SAO PAULO (Reuters) - It turns out that Brazil is still the land of the bikini.
A poll released on March 27 appeared to show that 65 percent of Brazilians believed women in revealing clothes "deserve to be attacked," sparking a furious backlash on social media, concern over risks to tourists during the soccer World Cup, and even a comment from Dilma Rousseff, Brazil's first woman President.
But, after more than a week of national soul-searching, a hitch emerged on Friday: The poll was totally wrong.
The government-affiliated think-tank that published the poll said that two graphics were accidentally switched in its presentation, leading to mistaken media reports.
Instead, 26 percent of Brazilians agree with the "deserve to be attacked" statement, the Institute of Applied Economic Research (IPEA) said.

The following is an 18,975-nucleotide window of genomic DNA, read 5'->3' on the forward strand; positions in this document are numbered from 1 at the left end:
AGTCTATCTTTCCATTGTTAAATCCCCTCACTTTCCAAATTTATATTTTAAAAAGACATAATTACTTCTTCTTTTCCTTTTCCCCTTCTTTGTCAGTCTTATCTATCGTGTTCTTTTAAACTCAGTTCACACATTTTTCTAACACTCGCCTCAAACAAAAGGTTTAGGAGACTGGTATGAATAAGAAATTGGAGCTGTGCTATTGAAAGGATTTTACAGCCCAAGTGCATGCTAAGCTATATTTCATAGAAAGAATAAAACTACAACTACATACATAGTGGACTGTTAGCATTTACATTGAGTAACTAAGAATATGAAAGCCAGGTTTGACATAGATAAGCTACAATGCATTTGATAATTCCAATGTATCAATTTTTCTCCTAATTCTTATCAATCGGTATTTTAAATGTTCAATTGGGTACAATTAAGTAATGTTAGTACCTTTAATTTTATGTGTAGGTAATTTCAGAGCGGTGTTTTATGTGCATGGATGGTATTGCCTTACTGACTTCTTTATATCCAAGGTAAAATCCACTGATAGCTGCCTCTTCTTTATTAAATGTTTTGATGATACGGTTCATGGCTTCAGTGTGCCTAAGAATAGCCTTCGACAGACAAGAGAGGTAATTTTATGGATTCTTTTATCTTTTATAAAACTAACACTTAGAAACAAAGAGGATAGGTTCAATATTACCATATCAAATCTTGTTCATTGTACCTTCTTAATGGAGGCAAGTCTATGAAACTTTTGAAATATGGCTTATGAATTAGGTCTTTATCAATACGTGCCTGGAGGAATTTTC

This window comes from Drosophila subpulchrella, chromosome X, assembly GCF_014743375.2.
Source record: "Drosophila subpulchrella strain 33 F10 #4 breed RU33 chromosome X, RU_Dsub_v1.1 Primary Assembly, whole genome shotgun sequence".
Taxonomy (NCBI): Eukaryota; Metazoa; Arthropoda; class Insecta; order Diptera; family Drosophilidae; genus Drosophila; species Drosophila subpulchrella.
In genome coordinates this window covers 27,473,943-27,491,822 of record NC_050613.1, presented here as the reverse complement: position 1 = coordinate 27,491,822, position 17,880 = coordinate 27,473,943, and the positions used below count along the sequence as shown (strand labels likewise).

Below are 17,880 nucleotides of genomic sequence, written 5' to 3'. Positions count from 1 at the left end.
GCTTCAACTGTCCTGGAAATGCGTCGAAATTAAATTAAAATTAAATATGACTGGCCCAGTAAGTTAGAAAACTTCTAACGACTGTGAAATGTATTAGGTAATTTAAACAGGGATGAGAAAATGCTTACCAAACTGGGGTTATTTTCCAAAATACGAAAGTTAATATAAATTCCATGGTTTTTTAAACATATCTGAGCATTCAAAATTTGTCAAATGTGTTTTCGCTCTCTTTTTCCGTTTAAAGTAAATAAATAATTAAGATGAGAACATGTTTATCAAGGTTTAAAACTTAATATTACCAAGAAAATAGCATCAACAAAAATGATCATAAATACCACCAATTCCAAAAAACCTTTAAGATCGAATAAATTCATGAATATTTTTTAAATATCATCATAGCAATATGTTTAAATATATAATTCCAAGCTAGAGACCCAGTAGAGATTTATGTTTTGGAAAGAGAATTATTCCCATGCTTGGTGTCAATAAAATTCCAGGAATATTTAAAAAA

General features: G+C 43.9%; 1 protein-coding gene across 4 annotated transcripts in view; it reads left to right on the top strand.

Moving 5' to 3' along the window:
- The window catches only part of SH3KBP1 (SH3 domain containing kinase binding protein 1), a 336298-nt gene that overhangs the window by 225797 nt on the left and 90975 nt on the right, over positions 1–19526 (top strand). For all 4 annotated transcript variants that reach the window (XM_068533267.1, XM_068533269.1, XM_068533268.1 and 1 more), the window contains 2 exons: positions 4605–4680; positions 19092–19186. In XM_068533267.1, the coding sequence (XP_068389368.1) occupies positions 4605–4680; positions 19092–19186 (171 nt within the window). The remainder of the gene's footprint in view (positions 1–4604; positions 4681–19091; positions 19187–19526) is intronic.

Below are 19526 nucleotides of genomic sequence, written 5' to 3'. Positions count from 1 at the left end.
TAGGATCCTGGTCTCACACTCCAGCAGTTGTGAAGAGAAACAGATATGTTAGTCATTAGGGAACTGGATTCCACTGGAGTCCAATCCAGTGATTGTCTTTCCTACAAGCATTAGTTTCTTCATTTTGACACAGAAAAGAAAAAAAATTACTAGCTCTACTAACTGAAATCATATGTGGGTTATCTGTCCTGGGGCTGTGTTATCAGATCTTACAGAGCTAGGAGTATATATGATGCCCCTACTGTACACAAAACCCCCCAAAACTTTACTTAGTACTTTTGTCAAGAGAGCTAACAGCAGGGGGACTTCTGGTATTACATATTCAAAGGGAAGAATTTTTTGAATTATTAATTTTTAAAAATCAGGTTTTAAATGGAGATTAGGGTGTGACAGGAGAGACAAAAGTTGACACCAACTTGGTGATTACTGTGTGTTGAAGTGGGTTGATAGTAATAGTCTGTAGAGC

Seventy percent of Brazilians disagreed "totally or partially" IPEA said in a statement, while 3.4 percent said they were "neutral."
"We apologize for the trouble caused," IPEA said.
The original, mistaken result raised eyebrows in a country where scantily clad women during Carnival and in places such as Copacabana Beach in Rio de Janeiro are celebrated aspects of the national identity.
Still, the poll was picked up by media outlets around the world. Reuters did not report IPEA's original poll.
A social media campaign called "I don't deserve to be raped" gained tens of thousands of followers, receiving recognition from Rousseff.
"The organizer of the protest ... deserves my solidarity and respect," Rousseff said on Twitter on Monday.
IPEA said that other aspects of its report still highlighted risks to women in Brazilian society, such as spousal abuse.
"We express our solidarity to everyone who spoke up against violence and prejudice, and in defense of the freedom and safety of women," the IPEA statement said.
Reporting by Leonardo Goy and Brian Winter; Editing by Grant McCool